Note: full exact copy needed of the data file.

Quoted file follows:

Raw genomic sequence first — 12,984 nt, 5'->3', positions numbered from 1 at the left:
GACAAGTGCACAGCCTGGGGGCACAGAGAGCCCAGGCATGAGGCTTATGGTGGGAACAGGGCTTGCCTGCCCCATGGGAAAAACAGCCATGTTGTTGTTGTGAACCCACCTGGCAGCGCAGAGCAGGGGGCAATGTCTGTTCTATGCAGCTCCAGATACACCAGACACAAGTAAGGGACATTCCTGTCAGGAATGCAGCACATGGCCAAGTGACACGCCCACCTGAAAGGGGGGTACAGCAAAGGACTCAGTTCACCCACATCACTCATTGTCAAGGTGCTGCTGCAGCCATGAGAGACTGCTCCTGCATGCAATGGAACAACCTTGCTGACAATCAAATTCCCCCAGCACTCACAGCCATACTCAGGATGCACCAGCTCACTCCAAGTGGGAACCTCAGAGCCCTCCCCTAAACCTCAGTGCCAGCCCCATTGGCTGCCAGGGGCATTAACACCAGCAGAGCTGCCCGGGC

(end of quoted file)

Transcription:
Raw genomic sequence first — 12,984 nt, 5'->3', positions numbered from 1 at the left:
GACAAGTGCACAGCCTGGGGGCACAGAGAGCCCAGGCATGAGGCTTATGGTGGGAACAGGGCTTGCCTGCCCCATGGGAAAAACAGCCATGTTGTTGTTGTGAACCCACCTGGCAGCGCAGAGCAGGGGGCAATGTCTGTTCTATGCAGCTCCAGATACACCAGACACAAGTAAGGGACATTCCTGTCAGGAATGCAGCACATGGCCAAGTGACACGCCCACCTGAAAGGGGGGTACAGCAAAGGACTCAGTTCACCCACATCACTCATTGTCAAGGTGCTGCTGCAGCCATGAGAGACTGCTCCTGCATGCAATGGAACAACCTTGCTGACAATCAAATTCCCCCAGCACTCACAGCCATACTCAGGATGCACCAGCTCACTCCAAGTGGGAACCTCAGAGCCCTCCCCTAAACCTCAGTGCCAGCCCCATTGGCTGCCAGGGGCATTAACACCAGCAGAGCTGCCCGGGC